The annual Makara Vilakku Pooja is being conducted in the month of January between 12th and 14th; the last day of the celebration being MAKARA SANKRANTHI (vernal equinox) Day. Mandala Pooja extends to 41 days prior to Makara Sankranthi Day.

January 14, every year, synchronizing with the day of Sankramom (crossing of the sun from Dhakshinayana to the Uttarayana) is the most important festival day of the temple. On this day, lakhs of pilgrims flock to the shrine for worship. Here they see the Makara Vilakku, the appearance of a spontaneous phenomenon of strange light in the distance indicating the presence of God, and return ennobled and strengthened in spirit.

Situated not far from the Sabarimala temple , there is a shrine in the name of Vavar, a Muslim of great valour. Vavar was said to be a close associate of Sri Ayyappa. It is a rare feature of the pilgrimage to Sabarimala that the Hindu pilgrims offer worship at this shrine of Vavar also during their trip, indicating the communal harmony that prevailed in Kerala for ages. During the entire pilgrimage, all distinction of caste and class are forgotten.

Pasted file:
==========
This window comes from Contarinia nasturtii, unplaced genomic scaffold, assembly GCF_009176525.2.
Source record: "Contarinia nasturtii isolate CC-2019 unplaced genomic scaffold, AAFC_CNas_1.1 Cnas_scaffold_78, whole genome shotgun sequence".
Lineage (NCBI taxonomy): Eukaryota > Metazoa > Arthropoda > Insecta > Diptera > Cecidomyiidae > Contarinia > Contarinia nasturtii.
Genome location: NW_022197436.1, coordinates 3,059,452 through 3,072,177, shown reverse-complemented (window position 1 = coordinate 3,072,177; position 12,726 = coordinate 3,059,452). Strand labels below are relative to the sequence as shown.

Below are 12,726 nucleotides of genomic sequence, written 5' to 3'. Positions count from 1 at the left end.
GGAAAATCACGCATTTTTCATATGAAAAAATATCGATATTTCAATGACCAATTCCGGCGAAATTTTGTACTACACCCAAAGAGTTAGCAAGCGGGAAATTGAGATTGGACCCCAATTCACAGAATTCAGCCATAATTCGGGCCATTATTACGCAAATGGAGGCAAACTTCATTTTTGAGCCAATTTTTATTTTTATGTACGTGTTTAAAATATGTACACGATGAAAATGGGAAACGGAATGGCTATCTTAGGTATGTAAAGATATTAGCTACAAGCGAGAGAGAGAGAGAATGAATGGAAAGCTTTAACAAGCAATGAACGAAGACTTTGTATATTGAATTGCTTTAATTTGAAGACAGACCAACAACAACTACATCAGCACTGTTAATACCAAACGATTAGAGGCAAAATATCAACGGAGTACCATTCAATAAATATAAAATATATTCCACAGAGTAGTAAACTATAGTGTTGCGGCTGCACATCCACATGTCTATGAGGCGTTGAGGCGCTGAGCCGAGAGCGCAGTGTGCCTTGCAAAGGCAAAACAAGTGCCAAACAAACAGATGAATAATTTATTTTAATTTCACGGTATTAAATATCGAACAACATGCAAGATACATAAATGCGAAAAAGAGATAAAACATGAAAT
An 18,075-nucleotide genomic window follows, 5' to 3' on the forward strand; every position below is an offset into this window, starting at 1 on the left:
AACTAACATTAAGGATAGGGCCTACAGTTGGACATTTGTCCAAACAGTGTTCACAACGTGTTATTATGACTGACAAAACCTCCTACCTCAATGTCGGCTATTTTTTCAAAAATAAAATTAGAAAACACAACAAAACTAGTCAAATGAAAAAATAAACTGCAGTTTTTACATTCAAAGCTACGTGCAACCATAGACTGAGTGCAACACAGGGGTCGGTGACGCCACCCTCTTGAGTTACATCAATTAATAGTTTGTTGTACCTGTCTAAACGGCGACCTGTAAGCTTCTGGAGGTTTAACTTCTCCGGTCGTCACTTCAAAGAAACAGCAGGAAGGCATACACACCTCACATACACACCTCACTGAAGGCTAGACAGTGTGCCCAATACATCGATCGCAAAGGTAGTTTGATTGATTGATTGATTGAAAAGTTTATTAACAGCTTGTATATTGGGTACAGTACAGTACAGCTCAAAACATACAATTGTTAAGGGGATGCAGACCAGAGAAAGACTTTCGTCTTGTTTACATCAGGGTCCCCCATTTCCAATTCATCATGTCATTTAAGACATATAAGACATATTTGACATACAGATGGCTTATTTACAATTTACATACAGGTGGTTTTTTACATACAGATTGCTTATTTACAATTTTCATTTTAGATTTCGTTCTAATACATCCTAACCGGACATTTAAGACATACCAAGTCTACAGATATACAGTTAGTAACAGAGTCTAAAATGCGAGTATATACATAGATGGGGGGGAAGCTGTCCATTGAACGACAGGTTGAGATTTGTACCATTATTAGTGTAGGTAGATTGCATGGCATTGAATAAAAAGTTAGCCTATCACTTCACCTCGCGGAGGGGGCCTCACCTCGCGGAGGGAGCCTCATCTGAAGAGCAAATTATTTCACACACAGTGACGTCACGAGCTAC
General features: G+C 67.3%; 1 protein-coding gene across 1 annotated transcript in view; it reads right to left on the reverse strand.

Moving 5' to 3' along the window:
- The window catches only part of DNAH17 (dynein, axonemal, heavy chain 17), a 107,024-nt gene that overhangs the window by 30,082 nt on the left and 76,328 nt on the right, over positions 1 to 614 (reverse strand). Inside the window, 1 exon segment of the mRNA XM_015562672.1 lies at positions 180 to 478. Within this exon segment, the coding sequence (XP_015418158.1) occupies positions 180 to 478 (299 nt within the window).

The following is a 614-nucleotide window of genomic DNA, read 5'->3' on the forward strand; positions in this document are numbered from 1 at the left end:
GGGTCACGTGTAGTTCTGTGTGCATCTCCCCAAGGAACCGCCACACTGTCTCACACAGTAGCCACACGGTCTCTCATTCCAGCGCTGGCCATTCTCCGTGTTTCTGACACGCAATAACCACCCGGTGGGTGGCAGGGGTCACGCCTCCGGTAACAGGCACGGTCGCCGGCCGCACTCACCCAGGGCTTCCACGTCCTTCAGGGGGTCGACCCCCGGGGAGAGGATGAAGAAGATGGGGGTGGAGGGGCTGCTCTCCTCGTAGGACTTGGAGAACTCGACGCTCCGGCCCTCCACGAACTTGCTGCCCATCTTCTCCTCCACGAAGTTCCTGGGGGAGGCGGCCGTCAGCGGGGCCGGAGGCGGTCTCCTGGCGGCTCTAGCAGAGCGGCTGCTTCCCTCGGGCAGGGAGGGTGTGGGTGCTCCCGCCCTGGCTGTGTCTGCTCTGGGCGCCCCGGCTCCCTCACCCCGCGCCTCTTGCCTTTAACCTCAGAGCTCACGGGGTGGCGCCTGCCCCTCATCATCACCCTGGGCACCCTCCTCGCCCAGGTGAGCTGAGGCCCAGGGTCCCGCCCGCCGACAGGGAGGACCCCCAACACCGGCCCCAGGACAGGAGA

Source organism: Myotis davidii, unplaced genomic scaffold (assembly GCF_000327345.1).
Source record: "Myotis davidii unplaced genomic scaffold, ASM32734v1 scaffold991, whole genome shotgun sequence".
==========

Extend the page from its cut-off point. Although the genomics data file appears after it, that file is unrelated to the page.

A devotee who wishes to perform the pilgrimage should undergo forty-one day´s penance consisting of strict celibacy, morning and evening ablutions, growing of beard and daily prayers. Saranamvili or the call of dedication and refuge in Lord Ayyappa is an essential part of the daily worship.The 3 austerities prescribed for devotees are Austerity of body (Purity, uprightness, continence and non violence), Austerity of mind (Tranquility, gentleness, silence, self control and purity of thought), and Austerity of speech (speech that causes no annoyance to others, truthful, pleasant and beneficial and recitation of scriptures).

Vegetarianism has been prescribed during the 41 days vritharn to help achieve the above austerities. Brahmacharya (continence) will help convert the physical energy to spiritual energy. Self surrender leads to self realization. The self that surrenders is the ego and the self that realizes is God. The carrying of irrurnudi on the head and chanting of saranammantrain is a total surrender to God.